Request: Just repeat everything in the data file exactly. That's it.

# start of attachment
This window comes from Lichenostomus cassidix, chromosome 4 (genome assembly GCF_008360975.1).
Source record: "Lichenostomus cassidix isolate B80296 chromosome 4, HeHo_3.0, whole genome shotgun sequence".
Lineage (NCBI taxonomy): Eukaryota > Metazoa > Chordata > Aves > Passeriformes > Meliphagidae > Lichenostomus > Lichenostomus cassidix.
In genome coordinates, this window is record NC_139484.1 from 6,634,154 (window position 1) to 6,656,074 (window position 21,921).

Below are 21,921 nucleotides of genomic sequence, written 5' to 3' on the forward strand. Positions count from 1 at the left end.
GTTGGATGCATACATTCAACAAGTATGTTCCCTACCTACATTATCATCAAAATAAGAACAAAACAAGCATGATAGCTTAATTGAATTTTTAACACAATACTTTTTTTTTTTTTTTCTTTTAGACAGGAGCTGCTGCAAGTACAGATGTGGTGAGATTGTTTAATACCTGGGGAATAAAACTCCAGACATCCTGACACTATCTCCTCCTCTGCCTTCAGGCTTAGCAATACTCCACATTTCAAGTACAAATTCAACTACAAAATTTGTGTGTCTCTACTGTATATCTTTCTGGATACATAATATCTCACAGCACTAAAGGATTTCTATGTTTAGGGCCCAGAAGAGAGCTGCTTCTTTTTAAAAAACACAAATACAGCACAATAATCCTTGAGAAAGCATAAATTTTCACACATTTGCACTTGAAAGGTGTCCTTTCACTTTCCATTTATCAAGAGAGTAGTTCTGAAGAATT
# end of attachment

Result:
This window comes from Lichenostomus cassidix, chromosome 4 (genome assembly GCF_008360975.1).
Source record: "Lichenostomus cassidix isolate B80296 chromosome 4, HeHo_3.0, whole genome shotgun sequence".
Lineage (NCBI taxonomy): Eukaryota > Metazoa > Chordata > Aves > Passeriformes > Meliphagidae > Lichenostomus > Lichenostomus cassidix.
In genome coordinates, this window is record NC_139484.1 from 6,634,154 (window position 1) to 6,656,074 (window position 21,921).

Below are 21,921 nucleotides of genomic sequence, written 5' to 3' on the forward strand. Positions count from 1 at the left end.
GTTGGATGCATACATTCAACAAGTATGTTCCCTACCTACATTATCATCAAAATAAGAACAAAACAAGCATGATAGCTTAATTGAATTTTTAACACAATACTTTTTTTTTTTTTTTCTTTTAGACAGGAGCTGCTGCAAGTACAGATGTGGTGAGATTGTTTAATACCTGGGGAATAAAACTCCAGACATCCTGACACTATCTCCTCCTCTGCCTTCAGGCTTAGCAATACTCCACATTTCAAGTACAAATTCAACTACAAAATTTGTGTGTCTCTACTGTATATCTTTCTGGATACATAATATCTCACAGCACTAAAGGATTTCTATGTTTAGGGCCCAGAAGAGAGCTGCTTCTTTTTAAAAAACACAAATACAGCACAATAATCCTTGAGAAAGCATAAATTTTCACACATTTGCACTTGAAAGGTGTCCTTTCACTTTCCATTTATCAAGAGAGTAGTTCTGAAGAATT